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Brooklyn Elevated Lines

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  • Member since
    June 2002
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Posted by daveklepper on Tuesday, June 1, 2021 3:14 PM

Jeff Erlitz reports to me that both tracks are in and usable, and occasionally there is a passenger movement to and from Canarsie via thr Broadway Brooklyn Elevated and the Wiliamsburg Bridge.  This was the rush=hour route tat used these tracks durihng thr Classic Period.  The 14th Street - Lefferts rush hour "Multi" tra8ins used tracks now missing with the end of the elevated stucture on Pitkin Avenue, and the "A" running to Grant Avenue and Lefferts Avernue.

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Posted by daveklepper on Wednesday, July 28, 2021 9:49 AM

A really great website for all interested in BMT history, especially the rolling stock. including "New York's best subway car" (scrapped 1957):

https://www.youtube.com/watch?v=FiJYRQuEtJo 

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Posted by daveklepper on Monday, September 20, 2021 4:13 AM

Most readers know about the large Coney Island Shop and Yard complex, but may wonder wher did Brooklyn rapid transit and streetcars get overhauls and repairs, before that shop was opened in 1927.

The 39th Street Shop was bult by the  South Brooklyn Railroad shortly before 1900, and was transferred to the  Brooklyn Rapid Transit in 1920.

In 1932 it was coverted to bw the shop for the BMT's bus subsidiary.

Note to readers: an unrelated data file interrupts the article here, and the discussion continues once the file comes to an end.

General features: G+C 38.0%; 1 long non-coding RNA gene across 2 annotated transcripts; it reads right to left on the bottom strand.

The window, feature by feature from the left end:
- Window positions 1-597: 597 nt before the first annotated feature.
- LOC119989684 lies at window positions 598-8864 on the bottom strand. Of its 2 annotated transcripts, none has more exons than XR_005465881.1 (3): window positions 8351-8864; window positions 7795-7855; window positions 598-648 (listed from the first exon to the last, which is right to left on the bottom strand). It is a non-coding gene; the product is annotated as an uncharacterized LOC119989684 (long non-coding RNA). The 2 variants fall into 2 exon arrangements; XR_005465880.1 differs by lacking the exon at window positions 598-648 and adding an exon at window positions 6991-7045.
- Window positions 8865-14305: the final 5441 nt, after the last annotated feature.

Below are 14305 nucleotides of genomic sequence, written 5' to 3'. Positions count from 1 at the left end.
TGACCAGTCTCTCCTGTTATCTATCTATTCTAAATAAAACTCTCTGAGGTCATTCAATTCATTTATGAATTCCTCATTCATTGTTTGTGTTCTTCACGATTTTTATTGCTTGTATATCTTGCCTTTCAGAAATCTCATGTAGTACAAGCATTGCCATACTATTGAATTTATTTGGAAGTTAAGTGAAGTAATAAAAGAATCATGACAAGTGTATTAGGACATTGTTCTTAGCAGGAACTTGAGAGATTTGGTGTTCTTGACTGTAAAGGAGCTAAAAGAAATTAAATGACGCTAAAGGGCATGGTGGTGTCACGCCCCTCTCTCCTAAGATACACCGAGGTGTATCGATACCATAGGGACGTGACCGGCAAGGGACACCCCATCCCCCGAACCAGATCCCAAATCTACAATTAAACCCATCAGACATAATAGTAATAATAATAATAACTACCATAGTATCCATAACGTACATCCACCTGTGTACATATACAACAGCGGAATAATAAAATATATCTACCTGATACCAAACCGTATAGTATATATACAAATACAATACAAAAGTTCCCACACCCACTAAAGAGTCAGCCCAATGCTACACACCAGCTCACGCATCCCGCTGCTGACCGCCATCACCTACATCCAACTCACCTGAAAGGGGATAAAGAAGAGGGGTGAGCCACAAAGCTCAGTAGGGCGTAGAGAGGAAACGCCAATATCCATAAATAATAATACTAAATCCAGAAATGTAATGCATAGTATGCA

In 1952 it was replaced by the TA by the present massive East New York facility that serves buses from all boroughs.

The property was sold to a steel pipe company, that used the South Brooklyn freight business, and they sold the property to Costico, that uses it today.  Somebody local can inform us if they ever use their freight siding.

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Posted by daveklepper on Tuesday, September 21, 2021 2:21 PM

If this material interests you, you might wish to visit the South Brooklyn thread  on the Trains Magazine  Forum.

Also, Eric Oszustowicz's The Elevated Railway's of Brooklyn and the BMT Subway, Vol. !, 1864-1940, 1st Edition, is now available from the Electric Railroaders Association and is every way comparable to the fine books published by the CERA.  Differences are that  Eric's book has far more reproductions of historic documents than the typical CERA book, and that the extremely complex history of the rapid-transit lines means a much more complex book organization.  Still, it is an organization that is useful and makes sense. Some photos included are woppers.   There  are a few errors, and a short list of corrections is promised.

Contact the ERA for pricw, shipping, etc.

The history of the South Brooklyn is included. 

I can provise price information if that won't be considered advertising.  I remain an ERA member  and a long time ago had two terms as President.

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